Following analysis of Bach’s Partita no.1 in B minor BWV1002, Lewis Kaplan introduces the mighty Partita no.2 in D minor BWV1004 in this extract from the August 2021 issue
The following extract is from The Strad’s August issue feature on Bach’s solo violin partitas. To read it in full, click here to subscribe and login. The August 2021 digital magazine and print edition are on sale now
Moving on to the Second Partita in D minor BWV1004, at first glance it appears that Bach follows the book, with everything as expected – Allemande, Courante, Sarabande and Gigue; but then there’s a shocking surprise! There’s another movement at the end, the Chaconne, one of the greatest solo works in all music: Mendelssohn and Schumann added piano accompaniments, Brahms transcribed it for the piano left hand and Bartók paid homage to it in the opening movement of his Solo Violin Sonata.
But we are getting ahead of ourselves. Let’s go back to the Allemande here, which like the Allemande of BWV1002 has a short up-beat and features a triplet running figure. It is perhaps because of its key of D minor a bit more serious than the B minor Allemande. The Courante has its up-beat gesture running throughout the movement (example 3). There is an important question relating to the execution of the dotted figure that first appears in bar 3. I believe it is intended to be played as a triplet rather than as a true dotted quaver semiquaver, which gives it a happy, lilting feeling as opposed to an angular nervous one. The Sarabande’s gesture again typically leads to the second beat of each bar and is bowed up–down–down. Bach again employs a four-note descending scale figure which plays a prominent role harmonically, as in the bass part of bars 3 and 4, and melodically, in the soprano in bar 4. The Gigue is in 12/8. Bach also writes gigues in 3/8 and in 6/8, as in the Third Partita. It is a lively dance with a jaunty up-beat and a swaying motion in the first two bars between the expansive quaver motion of the first and second beats and the third and fourth beats with their semiquaver interjections. Bach could have ended Partita no.2 here, having written a delightful four movements, but instead he adds a 14-minute profound essay: a masterpiece for all time.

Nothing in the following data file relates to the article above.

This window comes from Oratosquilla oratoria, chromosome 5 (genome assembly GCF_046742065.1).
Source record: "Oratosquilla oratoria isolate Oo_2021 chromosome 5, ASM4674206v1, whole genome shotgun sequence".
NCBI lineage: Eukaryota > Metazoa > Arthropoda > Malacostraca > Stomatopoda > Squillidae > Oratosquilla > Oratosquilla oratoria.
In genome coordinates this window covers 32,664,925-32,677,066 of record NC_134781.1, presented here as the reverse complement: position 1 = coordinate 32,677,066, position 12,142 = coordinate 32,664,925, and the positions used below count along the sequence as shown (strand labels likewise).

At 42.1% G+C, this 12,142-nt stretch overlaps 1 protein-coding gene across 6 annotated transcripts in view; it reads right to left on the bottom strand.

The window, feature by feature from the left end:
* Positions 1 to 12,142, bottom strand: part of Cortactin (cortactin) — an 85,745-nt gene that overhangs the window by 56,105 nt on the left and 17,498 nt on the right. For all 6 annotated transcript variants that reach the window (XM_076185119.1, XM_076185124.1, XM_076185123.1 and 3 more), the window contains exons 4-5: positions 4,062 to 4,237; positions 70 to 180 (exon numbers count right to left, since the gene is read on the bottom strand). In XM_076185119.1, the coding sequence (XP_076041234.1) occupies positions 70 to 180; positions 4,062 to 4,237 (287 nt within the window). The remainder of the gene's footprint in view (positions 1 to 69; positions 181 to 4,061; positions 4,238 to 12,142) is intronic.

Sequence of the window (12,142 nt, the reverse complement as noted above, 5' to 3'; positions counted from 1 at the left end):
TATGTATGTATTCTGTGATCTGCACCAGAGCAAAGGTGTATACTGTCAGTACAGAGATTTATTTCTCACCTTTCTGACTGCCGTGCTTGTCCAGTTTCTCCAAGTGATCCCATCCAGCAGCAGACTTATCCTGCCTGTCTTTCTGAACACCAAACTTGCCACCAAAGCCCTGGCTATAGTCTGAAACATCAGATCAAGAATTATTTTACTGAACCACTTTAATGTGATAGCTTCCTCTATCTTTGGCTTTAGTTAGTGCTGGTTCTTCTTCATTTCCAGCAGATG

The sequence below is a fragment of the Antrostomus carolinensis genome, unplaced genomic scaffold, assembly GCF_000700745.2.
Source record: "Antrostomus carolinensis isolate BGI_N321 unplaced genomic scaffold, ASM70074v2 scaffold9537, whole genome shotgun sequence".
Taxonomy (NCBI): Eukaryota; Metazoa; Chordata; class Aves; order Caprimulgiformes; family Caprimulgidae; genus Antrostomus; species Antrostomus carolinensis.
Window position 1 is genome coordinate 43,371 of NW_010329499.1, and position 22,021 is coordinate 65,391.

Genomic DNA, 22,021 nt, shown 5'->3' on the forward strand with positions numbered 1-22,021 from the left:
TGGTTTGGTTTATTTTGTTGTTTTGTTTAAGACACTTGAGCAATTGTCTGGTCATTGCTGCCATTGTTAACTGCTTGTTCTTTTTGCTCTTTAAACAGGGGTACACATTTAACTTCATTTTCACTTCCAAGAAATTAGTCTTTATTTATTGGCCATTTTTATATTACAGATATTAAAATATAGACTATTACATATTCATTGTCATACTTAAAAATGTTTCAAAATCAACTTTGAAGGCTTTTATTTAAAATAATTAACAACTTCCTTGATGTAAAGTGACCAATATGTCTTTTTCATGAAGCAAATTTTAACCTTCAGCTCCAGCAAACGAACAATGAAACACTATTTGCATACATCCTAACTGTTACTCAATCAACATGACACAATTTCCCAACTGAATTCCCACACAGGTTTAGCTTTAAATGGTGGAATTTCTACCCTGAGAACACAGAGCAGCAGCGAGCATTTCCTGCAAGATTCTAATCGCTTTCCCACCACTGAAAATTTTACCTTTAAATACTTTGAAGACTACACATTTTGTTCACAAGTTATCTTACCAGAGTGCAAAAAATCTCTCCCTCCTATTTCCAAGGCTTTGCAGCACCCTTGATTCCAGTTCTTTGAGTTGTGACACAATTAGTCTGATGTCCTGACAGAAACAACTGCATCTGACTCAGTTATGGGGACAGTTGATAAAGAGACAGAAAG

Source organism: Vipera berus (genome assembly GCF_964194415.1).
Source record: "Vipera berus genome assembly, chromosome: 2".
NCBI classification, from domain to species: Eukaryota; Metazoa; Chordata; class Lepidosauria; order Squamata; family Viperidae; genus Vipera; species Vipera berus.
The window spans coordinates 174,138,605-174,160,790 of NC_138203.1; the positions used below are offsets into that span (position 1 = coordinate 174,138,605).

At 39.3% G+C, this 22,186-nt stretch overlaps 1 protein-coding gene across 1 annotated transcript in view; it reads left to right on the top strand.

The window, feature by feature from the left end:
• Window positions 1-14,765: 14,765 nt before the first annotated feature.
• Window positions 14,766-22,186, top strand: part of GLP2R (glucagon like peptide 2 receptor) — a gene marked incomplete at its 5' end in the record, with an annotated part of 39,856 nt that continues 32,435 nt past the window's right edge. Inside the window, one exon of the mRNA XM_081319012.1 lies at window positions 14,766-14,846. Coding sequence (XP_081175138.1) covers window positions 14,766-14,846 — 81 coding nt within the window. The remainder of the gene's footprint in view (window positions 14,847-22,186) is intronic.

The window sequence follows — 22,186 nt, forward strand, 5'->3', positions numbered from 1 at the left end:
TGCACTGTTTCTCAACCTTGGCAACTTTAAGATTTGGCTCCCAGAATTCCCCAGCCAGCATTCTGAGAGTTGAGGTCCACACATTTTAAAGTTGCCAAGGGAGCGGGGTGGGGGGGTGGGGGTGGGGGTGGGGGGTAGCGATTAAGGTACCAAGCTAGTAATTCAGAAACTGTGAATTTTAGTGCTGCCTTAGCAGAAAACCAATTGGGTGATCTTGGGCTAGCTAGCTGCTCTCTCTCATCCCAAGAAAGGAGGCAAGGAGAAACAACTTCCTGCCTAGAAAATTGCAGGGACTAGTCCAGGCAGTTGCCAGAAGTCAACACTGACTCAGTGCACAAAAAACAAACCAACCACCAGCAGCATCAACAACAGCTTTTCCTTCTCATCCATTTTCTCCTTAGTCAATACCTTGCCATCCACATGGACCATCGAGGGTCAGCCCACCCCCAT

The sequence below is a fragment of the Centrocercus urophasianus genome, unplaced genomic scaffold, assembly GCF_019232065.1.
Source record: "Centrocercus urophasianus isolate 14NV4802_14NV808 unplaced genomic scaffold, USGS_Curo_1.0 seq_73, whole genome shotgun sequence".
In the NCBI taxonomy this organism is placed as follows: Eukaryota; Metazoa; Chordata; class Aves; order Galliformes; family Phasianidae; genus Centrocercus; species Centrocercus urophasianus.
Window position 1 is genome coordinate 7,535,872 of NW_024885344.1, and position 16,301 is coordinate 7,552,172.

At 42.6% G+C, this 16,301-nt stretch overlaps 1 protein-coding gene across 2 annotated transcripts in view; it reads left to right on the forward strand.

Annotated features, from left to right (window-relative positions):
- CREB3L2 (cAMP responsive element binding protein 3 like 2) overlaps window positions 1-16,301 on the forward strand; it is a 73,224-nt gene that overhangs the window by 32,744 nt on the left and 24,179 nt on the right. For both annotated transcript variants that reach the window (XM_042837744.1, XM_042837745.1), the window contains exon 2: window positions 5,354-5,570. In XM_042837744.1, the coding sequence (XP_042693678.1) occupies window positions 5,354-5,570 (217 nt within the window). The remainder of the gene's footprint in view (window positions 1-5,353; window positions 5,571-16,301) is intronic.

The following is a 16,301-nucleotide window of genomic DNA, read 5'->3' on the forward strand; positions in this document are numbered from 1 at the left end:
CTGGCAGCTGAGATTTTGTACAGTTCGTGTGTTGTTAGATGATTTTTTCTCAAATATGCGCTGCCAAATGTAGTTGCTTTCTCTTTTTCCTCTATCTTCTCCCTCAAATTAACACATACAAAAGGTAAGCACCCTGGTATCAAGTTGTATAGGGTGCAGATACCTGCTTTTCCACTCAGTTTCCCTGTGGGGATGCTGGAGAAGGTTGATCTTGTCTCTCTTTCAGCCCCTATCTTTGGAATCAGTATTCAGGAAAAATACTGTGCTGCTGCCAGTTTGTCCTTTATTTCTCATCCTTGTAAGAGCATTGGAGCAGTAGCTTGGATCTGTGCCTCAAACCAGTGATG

So, what is a chaconne and what makes this one such a monumental work? It is a dance in triple metre, similar to the sarabande in character, tempo and gesture. There is, however, a major difference: the chaconne is a theme and variations. It is constructed over an ostinato bass, which is effectively a chord progression. Bach uses one of his favourite patterns, a four-note descending scale figure (basically D–C (or C sharp)–B flat–A) – the same notes and in the same key as Corelli’s ‘La folia’. Comparing the two demonstrates the breadth, scale and complexity of Bach.
Bach’s use of different versions of the four-note scale figure alone, although enormously impressive, would be only a partial display of his genius. Add to this his use of harmony, the way he changes the chord progressions at will, always with logic and extraordinary imagination; his thematic material, building variation upon variation; his sense of proportion, knowing when he has explored an idea to its limit and when to introduce a new one. However, dear violinist, if the harmony is not in the forefront of the interpretation, much of the greatness is lost